Will they really all be wearing kilts? How in the world will I be able to understand their accent? Will I get to pet a fluffy Highland cow?
These are just a few of the questions I remember thinking as I sat in the window seat of a small plane headed to the Granite City by the sea: Aberdeen, Scotland. Thinking back to that time, I remember being so excited to see this new piece of the world, a little nervous, and determined to use my time wisely in order to share the gospel with the people I met. What truly helped me the most in getting settled in the new city was knowing that I wasn’t alone, that God would be faithful to provide what I needed. And so, faithful he was! I soon found out that one of my flatmates, Megan, was a Christian too and asked if I wanted to visit some churches with her in the first few weeks we were there. We also found out that there was an on-campus ministry, the Christian Union, which had a ton of fun events going on that first week! This is where I met some of my really great friends. I remember finding myself being welcomed into flats, given a cup of tea, and laughing and talking into the night just like I’d always been part of the group.
I ended up finding a great gospel-centered church to be a part of, which I found out a lot of my new friends also attended! On Sunday nights, there was even a college student night in which we were able to listen to a talk and then split up into smaller groups to pray and discuss questions together. It felt just like a college community group back at Mercy Hill! Although I did travel quite a bit in my first month there, I ended up realizing that I missed Aberdeen and the people there too much each time I left. I had such great community there, and I also knew that so many on the campus (and even my four other flatmates) may not have ever heard the gospel before. So, for my final few months, I mostly stayed in Aberdeen. I was able to be more intentional in my friendships with people in my classes and have some great conversations about what we believe. I grew close with my Christian friends as well. It’s so amazing that sharing a love for Jesus really makes you feel like family. We did so many things together: dances at traditional Ceilidhs, board games, movies, eating paninis, and we even went on a Christian Union retreat one weekend in a town called Braemar.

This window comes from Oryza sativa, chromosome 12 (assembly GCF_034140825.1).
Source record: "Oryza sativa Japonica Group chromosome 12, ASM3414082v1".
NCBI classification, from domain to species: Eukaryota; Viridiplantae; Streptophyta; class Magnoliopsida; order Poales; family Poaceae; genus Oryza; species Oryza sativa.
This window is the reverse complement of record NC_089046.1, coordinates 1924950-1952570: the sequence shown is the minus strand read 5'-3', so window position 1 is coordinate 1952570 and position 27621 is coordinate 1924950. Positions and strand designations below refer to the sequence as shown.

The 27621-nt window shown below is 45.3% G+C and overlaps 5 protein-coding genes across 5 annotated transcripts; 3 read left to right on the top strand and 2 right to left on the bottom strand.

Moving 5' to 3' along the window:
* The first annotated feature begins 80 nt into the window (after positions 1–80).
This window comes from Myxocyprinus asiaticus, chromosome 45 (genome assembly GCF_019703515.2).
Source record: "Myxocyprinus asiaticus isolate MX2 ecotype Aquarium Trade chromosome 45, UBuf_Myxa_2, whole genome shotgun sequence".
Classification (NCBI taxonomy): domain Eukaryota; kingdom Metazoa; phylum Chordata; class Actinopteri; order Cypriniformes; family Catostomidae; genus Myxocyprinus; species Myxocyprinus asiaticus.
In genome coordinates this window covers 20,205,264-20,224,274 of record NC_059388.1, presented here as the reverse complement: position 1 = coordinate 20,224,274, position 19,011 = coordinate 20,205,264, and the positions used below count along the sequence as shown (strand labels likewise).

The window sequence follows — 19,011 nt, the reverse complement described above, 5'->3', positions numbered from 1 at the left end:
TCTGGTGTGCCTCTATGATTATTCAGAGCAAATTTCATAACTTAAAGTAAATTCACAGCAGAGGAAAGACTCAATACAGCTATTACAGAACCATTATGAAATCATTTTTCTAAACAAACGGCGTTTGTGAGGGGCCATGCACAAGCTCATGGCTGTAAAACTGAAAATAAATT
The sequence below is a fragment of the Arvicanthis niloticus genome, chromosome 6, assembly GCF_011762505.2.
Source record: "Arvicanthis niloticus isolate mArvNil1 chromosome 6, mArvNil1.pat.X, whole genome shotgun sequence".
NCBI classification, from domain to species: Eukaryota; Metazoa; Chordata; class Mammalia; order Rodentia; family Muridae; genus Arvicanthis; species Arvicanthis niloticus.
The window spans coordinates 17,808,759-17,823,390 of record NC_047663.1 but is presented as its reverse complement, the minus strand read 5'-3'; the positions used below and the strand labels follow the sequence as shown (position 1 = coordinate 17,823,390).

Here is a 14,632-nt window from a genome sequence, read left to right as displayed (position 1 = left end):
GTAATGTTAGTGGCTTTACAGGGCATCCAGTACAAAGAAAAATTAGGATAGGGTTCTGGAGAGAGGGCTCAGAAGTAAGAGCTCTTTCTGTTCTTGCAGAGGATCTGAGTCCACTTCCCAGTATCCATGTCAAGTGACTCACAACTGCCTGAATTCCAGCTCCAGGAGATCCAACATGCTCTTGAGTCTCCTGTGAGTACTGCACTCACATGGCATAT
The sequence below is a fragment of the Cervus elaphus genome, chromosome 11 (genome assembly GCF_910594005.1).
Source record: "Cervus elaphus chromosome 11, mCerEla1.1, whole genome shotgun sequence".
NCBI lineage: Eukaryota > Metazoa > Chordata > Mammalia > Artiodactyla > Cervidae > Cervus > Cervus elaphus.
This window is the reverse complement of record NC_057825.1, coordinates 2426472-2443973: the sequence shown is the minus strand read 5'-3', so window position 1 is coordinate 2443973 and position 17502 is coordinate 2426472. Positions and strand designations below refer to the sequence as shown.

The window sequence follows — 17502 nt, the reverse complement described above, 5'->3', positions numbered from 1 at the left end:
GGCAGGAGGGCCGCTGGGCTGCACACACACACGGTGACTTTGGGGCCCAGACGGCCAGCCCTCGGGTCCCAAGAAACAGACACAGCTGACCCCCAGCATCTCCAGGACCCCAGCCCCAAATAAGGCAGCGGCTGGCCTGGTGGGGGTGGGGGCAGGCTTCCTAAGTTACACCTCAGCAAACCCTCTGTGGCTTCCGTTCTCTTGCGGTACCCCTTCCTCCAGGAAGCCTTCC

As amazing as this all sounds (and was), it was still hard at some points. One of the most important things to know if you’re thinking about studying abroad is that you’re still you even though you may be in a different country. That means you’re still going to struggle with the same things as you did in the States. Many times over there I’d skip doing a devotion in the morning because I’d say I’m too busy or that I simply didn’t feel like it. This brings up one of the great things about studying abroad with Mercy Hill: I was asked to go online and fill out a check-in form once every two weeks so that I could be encouraged in the word and that my contact person whom I was paired with could know how to be praying for me. I both loved and sometimes dreaded filling these out because they were convicting when I struggled with my time with the Lord. One of the questions that I answered each time was “What is the sweetest thing about the gospel to you right now?” which always helped redirect my heart back to a place of worship.
It truly was such a special time, and I’m so glad I was able to go make lifelong friends with people from all over the world, see some beautiful cities and landscapes, and how God is still working in the UK!
-Emma Diaz (Recent MH College Graduate)